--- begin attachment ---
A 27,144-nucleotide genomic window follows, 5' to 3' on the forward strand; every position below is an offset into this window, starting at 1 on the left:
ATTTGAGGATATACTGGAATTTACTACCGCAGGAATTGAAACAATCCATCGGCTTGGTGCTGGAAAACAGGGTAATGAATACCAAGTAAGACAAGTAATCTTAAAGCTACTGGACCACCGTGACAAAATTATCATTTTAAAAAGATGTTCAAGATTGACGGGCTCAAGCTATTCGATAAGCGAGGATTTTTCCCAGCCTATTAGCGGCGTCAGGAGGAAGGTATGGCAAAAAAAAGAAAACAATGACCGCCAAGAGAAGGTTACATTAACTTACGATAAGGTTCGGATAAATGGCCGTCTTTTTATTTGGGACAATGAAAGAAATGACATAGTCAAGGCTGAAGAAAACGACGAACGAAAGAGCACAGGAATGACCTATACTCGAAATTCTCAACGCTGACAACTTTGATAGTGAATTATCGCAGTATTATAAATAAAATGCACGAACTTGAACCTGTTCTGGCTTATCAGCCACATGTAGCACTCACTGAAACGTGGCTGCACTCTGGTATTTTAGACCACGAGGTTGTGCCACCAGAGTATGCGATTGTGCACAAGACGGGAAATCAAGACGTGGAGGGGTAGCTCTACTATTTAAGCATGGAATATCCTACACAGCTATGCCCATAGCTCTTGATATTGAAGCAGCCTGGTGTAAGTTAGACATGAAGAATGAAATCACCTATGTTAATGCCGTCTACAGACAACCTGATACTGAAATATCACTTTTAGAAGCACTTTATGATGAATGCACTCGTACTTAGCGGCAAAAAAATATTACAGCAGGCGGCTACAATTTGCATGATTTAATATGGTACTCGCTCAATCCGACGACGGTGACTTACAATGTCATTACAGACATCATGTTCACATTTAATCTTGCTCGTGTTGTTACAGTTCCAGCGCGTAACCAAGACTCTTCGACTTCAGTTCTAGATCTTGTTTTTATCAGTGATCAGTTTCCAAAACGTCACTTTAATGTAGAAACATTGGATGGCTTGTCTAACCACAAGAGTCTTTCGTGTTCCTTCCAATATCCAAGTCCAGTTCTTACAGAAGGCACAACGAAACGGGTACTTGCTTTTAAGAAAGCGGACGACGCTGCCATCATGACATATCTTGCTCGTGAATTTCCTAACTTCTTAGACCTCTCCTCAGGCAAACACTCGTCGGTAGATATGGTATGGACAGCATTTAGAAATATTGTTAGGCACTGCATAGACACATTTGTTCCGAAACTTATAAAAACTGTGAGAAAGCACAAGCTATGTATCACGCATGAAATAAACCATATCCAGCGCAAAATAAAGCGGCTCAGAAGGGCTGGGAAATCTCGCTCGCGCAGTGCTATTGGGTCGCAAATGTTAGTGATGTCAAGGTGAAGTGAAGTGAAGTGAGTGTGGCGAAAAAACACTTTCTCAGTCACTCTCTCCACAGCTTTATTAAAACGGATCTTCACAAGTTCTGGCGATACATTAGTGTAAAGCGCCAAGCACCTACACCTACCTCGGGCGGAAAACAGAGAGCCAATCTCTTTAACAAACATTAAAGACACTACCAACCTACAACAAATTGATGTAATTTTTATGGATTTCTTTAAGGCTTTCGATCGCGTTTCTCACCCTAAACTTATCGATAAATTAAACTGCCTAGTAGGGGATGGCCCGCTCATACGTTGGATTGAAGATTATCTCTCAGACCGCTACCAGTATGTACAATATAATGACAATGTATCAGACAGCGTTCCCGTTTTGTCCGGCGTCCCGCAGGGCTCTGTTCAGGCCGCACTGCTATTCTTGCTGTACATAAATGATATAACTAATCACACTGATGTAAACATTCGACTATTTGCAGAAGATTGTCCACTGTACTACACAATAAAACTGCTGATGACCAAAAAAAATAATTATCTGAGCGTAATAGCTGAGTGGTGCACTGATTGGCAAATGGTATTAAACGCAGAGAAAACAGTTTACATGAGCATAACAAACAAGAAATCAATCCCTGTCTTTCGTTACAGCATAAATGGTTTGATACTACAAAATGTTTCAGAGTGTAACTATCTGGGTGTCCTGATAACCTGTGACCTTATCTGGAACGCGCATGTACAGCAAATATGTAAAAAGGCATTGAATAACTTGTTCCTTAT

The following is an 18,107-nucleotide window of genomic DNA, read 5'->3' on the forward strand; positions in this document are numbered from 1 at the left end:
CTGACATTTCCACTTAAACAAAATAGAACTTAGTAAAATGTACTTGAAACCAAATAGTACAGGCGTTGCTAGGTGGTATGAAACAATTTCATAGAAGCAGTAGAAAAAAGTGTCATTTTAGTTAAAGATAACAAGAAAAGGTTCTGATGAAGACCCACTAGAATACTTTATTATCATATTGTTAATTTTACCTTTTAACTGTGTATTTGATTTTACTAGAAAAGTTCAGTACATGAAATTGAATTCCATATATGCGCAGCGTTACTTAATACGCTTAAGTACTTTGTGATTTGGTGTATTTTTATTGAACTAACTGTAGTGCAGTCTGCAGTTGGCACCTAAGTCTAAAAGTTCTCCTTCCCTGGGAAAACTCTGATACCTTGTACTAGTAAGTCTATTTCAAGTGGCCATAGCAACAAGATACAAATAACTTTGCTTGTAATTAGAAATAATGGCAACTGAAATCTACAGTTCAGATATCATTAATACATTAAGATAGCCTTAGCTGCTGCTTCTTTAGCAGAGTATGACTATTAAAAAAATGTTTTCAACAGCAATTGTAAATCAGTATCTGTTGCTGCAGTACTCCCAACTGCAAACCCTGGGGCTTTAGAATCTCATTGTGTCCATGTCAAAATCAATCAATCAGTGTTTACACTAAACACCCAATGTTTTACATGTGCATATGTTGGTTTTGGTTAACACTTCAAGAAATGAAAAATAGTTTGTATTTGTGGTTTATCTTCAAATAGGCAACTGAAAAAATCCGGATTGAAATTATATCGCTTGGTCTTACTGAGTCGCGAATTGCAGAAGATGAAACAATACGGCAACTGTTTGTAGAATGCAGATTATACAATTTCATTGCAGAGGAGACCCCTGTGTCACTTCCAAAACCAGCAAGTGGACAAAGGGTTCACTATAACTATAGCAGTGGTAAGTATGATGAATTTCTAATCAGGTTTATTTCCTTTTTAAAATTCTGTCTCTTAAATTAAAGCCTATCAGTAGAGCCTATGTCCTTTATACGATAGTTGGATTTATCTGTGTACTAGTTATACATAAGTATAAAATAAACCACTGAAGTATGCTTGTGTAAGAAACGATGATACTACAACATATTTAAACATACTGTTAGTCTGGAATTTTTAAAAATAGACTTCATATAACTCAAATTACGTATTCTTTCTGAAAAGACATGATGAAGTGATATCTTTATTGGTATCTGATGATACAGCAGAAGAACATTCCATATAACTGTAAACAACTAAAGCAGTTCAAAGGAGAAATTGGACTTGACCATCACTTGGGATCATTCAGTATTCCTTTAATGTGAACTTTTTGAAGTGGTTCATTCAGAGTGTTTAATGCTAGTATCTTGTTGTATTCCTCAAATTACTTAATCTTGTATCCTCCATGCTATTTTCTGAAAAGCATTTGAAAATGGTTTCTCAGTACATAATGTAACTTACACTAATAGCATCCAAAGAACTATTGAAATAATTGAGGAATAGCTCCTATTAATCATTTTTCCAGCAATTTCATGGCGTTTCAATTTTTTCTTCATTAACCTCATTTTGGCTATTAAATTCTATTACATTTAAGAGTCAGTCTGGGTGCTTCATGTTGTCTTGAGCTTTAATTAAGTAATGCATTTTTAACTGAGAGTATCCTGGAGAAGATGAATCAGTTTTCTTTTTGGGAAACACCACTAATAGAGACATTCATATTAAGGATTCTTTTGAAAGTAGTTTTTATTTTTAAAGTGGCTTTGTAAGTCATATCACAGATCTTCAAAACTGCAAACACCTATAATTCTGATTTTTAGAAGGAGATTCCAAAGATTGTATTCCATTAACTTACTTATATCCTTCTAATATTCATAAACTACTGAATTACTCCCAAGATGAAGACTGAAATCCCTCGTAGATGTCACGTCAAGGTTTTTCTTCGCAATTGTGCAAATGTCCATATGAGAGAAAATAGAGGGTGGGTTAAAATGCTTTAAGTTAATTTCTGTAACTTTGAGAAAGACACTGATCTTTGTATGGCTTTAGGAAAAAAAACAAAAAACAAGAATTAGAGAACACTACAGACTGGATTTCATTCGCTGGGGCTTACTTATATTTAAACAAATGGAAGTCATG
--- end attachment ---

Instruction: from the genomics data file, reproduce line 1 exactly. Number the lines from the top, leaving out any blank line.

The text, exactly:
A 27,144-nucleotide genomic window follows, 5' to 3' on the forward strand; every position below is an offset into this window, starting at 1 on the left: